The riverfront along the Amazon is a long boulevard, Malecón Tarapacá, with a pedestrian walkway. It reaches all the way from the focal point of downtown, restaurants and bars near the Plaza de Armas, to the shabby but picturesque Belén district.
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Water-locked Iquitos can be reached only by airplane or boat. Iquitos is the largest city in the Peruvian rain forest, with a population of around 400,000. It is the capital of Loreto Region and Maynas Province. It is generally considered the most populous city in the world that cannot be reached by road.
The climate is hot and humid, with an average relative humidity of 85%. The wet season lasts from around November to May, with the river reaching its highest point in May. The river is at its lowest in October.
A boat tour of Belén is a common tourist attraction. Belén is an area of Iquitos that can be accessed by foot in the dry season but is only accessible via boat in the wet season.
Taxis are divided between "formal" taxis, painted and marked as such, and informal ones, that are just cars with a windshield sticker that says "Taxi". The last ones are better left to the locals, especially if you don't speak Spanish. Apart from the more upscale radio taxi (also the more expensive ones), the fare is not fixed or metered, but it is negotiated with the driver before getting into the vehicle.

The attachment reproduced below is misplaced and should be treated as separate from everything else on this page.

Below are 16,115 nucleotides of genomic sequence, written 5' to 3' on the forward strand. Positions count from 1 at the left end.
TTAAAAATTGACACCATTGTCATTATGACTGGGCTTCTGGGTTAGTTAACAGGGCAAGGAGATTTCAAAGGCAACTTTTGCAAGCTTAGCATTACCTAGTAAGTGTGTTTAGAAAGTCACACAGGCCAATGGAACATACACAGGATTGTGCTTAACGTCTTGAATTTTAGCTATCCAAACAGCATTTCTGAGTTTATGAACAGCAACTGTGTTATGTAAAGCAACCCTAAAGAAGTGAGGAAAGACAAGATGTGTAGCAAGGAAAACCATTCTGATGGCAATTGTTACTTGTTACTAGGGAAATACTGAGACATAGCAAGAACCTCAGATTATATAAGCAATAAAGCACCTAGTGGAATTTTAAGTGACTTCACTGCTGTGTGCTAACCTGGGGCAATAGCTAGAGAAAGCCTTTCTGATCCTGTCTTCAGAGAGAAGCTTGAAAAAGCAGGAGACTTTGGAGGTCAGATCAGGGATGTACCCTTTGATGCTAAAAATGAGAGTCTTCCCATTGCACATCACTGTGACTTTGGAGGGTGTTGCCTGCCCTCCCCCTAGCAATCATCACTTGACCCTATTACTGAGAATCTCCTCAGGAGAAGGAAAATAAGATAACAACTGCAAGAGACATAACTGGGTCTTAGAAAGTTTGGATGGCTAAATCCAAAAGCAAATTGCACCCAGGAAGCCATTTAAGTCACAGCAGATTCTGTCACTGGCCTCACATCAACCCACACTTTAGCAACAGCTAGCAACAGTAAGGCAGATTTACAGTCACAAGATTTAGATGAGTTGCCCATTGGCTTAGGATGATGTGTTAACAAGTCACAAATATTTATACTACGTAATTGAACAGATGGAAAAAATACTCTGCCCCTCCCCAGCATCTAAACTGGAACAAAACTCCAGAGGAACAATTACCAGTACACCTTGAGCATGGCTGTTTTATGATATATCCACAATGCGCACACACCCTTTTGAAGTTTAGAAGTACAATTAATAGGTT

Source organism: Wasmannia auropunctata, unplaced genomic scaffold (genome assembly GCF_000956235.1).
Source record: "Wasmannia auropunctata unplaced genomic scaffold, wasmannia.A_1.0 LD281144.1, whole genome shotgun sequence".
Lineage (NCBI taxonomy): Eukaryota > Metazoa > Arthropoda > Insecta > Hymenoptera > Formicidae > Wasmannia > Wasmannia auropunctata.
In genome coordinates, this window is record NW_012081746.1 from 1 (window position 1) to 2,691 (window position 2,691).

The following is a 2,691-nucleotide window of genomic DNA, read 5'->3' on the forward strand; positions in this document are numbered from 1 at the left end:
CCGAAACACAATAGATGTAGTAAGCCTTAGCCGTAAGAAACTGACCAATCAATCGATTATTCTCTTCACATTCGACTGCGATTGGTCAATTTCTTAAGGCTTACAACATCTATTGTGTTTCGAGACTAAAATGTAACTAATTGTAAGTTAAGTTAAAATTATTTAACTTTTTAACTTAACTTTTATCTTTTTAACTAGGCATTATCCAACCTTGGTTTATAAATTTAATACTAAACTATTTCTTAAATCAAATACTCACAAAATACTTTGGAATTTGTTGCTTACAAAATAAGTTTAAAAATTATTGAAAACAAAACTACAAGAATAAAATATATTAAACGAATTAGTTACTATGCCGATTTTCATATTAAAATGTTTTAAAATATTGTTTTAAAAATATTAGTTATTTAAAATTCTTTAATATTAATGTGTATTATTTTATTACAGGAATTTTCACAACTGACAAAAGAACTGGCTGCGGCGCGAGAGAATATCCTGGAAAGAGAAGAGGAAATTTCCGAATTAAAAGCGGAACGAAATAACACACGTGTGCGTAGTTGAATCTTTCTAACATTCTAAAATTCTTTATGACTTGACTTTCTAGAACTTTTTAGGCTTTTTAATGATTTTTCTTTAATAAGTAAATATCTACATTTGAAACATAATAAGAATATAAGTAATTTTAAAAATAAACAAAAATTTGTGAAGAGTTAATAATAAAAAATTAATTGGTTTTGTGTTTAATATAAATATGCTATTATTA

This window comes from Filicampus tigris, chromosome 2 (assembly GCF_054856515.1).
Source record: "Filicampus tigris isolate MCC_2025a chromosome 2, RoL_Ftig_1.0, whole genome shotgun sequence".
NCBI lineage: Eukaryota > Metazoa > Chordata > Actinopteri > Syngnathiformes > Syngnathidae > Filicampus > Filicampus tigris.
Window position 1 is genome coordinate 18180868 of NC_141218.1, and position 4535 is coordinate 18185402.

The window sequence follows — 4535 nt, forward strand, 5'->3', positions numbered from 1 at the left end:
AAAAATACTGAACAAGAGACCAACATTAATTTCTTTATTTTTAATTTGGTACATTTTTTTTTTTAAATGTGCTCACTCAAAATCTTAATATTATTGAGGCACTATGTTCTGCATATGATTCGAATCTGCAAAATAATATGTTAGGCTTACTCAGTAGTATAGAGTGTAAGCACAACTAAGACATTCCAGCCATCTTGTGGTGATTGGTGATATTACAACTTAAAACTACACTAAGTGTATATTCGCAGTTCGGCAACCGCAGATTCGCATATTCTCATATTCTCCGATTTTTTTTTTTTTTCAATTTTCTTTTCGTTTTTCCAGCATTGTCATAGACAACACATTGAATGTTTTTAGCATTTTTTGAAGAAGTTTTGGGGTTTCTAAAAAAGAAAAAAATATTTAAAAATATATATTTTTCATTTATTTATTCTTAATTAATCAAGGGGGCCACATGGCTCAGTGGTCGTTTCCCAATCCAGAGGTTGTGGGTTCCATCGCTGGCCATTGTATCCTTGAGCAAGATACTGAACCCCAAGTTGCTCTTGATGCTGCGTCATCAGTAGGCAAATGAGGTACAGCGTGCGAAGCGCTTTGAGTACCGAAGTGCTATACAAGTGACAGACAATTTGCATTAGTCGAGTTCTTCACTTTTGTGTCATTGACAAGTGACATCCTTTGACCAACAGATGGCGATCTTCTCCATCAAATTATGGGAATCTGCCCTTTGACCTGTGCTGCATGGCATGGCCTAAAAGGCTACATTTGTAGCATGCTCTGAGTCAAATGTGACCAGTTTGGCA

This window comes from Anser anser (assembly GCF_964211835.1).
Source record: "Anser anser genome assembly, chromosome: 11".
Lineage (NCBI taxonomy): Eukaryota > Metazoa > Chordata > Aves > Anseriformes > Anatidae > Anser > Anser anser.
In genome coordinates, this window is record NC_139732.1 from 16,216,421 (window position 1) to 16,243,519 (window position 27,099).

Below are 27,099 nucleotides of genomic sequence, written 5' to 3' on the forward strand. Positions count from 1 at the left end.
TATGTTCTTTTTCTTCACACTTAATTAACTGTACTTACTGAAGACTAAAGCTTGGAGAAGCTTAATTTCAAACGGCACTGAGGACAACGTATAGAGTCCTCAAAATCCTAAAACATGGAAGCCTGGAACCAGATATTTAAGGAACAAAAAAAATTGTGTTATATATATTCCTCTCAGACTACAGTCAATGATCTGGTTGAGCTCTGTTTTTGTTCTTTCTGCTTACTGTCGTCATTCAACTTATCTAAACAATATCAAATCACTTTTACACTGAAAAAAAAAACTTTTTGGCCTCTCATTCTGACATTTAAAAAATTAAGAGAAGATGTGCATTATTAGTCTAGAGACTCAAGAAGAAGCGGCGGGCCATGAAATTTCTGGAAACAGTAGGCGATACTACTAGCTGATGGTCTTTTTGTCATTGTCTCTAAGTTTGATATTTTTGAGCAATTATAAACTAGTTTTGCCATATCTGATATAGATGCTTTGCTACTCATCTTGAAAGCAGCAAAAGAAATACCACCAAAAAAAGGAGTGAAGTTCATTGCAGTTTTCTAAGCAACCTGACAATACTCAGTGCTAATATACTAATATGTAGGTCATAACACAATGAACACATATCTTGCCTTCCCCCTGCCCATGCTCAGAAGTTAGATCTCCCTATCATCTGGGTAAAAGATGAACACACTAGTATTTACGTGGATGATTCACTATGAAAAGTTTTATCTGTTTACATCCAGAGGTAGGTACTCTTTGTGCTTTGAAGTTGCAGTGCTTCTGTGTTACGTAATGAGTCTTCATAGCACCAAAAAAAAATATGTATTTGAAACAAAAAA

It pays to compare your cruise line tours here.
One of the major attractions of Iquitos and the Amazon Rain Forest is the native tribes.
The main reason to visit Iquitos is that it serves as a launch point for trips into the Amazon. Single day or multi-day trips can be booked for around 150 soles per person per day. You are taken out on a boat and can view wildlife such as monkeys, alligators, giant lily-pads, baby caimans (sort of like mini-alligators), anacondas, boas, tarantulas, and more.
The floating market, known as Belén, is located on the embankment in Iquitos.
The currency of Peru is the nuevo sol. ATMs are available in big cities, up-market hotels and touristic areas.
In tourist centers like Cusco and Machu Picchu or in high class hotels, English is spoken. If you intend to visit other sites, especially in the countryside, you'll need Spanish.
Emergency numbers in Peru are 011 / 5114. In Lima ring 105.
Cafes which offer free WiFi for customers, called in Peru cabinas públicas, grow like mushrooms in Peru.
But most of companies are open from 9:00 am until 6:00 pm. Shopping centers and stores are open from 10:00 am until 8:00 pm; however some companies now stay open 24 hours a day.
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